They worked thirty-five or forty rodeos a year, and as soon as their boys were old enough, they were on the labor list. They pushed calves and took saddles off, among other chores. “We’d rather do that than run around,” Johnny remembered.
John and Mildred would call and check in on their kids but if the boys needed to get ahold of their parents, they called Procom. It was before the invention of the cell phone, and Procom would give the boys the number for the rodeo their parents were at. Then the boys would wait till entries opened for the rodeo, and Mildred would answer their call.
John was working for Tommy Steiner when Tommy was the first producer to use the electric eye for the barrel race. He was with Tommy when it was purchased. He also considers improvements to the judging system as another forward step in pro rodeo. Before the professional judging system, a cowboy might get scored poorly if he wasn’t a friend of the judge. When the pro system started, it leveled the playing field.
John and Mildred were reserved, but they took care of business, said Vickie Shireman, a PRCA secretary who knows the Farris family and worked with the couple. “They were very well respected. They were quiet, but if somebody needed help, John and Mildred would be the first to help.” They helped numerous cowboys and cowgirls get started, nurturing young people on the rodeo road. Buddy Lytle, a tie-down roper, steer wrestler, and later, a judge, lived with the family for years. Announcer Mike Mathis was a friend of the family. “John was an amazing cowboy,” he said. “He was a hell of a competitor, and he and Mildred were a team.” Rodeo producers knew that when John and Mildred worked for them, things would go smoothly. “No matter where,” Mike said, the work “was going to be taken care of, and properly.”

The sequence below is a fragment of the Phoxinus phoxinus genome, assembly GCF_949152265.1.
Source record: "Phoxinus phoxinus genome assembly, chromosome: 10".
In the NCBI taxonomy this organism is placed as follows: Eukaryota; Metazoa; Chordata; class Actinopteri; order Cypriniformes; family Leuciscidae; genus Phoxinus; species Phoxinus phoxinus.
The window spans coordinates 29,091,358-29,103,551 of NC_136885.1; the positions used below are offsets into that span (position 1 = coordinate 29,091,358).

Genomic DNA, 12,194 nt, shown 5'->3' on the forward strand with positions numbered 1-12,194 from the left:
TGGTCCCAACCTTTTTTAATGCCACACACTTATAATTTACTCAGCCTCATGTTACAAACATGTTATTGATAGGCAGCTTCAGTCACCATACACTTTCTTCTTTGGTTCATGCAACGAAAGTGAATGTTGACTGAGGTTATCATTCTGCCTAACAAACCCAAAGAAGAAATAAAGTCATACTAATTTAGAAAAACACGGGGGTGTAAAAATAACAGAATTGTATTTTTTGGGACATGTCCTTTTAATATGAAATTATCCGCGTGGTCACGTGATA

One of John’s favorite parts of rodeo was the people. As contract labor, he and Mildred would be in town for the entire week of rodeo, and made countless friends among contestants, contract personnel, and committee members. They watched children of friends grow up, often seeing multiple generations compete. John worked through hundreds of hours of slack, sometimes six or seven hours a day, but it never got old for him. Once, after three days of slack at a rodeo, world champion tie-down roper Fred Whitfield asked John if he was tired of it. No, he answered, “because I get to see everybody.”
Mildred passed away in 2013; before she died, she and John were recognized numerous times. They are the only couple to be inducted into the Pro Rodeo Hall of Fame (2006); the Texas Rodeo Cowboy Hall of Fame (2004) and the Rodeo Hall of Fame in the National Cowboy and Western Heritage Museum in Oklahoma City (2010).
John was chute boss for the Texas Circuit Finals for twenty years and received the WPRA’s Outstanding Individual Award in 1999. He was Texas Circuit Man of the Year in 1997. Mildred was PRCA Secretary of the Year eight times and served as a director, vice-president and president of the Girls Rodeo Association and Women’s Pro Rodeo Association.
His family: Bill and wife Sally, and Johnny and wife Jan, threw a ninetieth birthday party for him last year. More than 140 people came to visit with John and celebrate his life. John has four grandchildren and two great-grandchildren.